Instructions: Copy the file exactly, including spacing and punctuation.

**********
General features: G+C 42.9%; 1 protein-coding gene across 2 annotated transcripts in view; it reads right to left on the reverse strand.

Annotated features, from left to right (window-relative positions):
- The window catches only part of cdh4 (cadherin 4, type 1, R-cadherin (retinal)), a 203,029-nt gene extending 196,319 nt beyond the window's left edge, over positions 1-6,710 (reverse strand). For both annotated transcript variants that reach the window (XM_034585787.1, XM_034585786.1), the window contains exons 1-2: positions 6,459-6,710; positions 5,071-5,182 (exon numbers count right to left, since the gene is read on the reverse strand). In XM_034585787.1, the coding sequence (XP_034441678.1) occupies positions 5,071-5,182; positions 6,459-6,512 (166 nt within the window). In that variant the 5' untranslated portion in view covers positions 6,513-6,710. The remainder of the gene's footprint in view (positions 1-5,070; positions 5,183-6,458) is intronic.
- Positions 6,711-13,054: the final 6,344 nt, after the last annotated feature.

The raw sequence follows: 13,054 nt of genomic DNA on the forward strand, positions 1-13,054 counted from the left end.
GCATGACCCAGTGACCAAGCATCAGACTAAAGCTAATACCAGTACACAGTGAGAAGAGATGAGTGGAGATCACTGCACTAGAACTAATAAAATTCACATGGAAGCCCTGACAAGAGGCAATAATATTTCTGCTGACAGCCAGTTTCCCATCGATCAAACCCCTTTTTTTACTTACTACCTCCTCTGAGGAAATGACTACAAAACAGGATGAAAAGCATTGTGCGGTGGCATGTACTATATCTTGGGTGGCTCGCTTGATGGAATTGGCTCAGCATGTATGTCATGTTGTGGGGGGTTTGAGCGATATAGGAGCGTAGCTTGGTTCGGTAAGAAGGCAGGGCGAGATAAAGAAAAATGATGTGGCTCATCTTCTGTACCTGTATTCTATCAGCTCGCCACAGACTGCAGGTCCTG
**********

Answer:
General features: G+C 42.9%; 1 protein-coding gene across 2 annotated transcripts in view; it reads right to left on the reverse strand.

Annotated features, from left to right (window-relative positions):
- The window catches only part of cdh4 (cadherin 4, type 1, R-cadherin (retinal)), a 203,029-nt gene extending 196,319 nt beyond the window's left edge, over positions 1-6,710 (reverse strand). For both annotated transcript variants that reach the window (XM_034585787.1, XM_034585786.1), the window contains exons 1-2: positions 6,459-6,710; positions 5,071-5,182 (exon numbers count right to left, since the gene is read on the reverse strand). In XM_034585787.1, the coding sequence (XP_034441678.1) occupies positions 5,071-5,182; positions 6,459-6,512 (166 nt within the window). In that variant the 5' untranslated portion in view covers positions 6,513-6,710. The remainder of the gene's footprint in view (positions 1-5,070; positions 5,183-6,458) is intronic.
- Positions 6,711-13,054: the final 6,344 nt, after the last annotated feature.

The raw sequence follows: 13,054 nt of genomic DNA on the forward strand, positions 1-13,054 counted from the left end.
GCATGACCCAGTGACCAAGCATCAGACTAAAGCTAATACCAGTACACAGTGAGAAGAGATGAGTGGAGATCACTGCACTAGAACTAATAAAATTCACATGGAAGCCCTGACAAGAGGCAATAATATTTCTGCTGACAGCCAGTTTCCCATCGATCAAACCCCTTTTTTTACTTACTACCTCCTCTGAGGAAATGACTACAAAACAGGATGAAAAGCATTGTGCGGTGGCATGTACTATATCTTGGGTGGCTCGCTTGATGGAATTGGCTCAGCATGTATGTCATGTTGTGGGGGGTTTGAGCGATATAGGAGCGTAGCTTGGTTCGGTAAGAAGGCAGGGCGAGATAAAGAAAAATGATGTGGCTCATCTTCTGTACCTGTATTCTATCAGCTCGCCACAGACTGCAGGTCCTG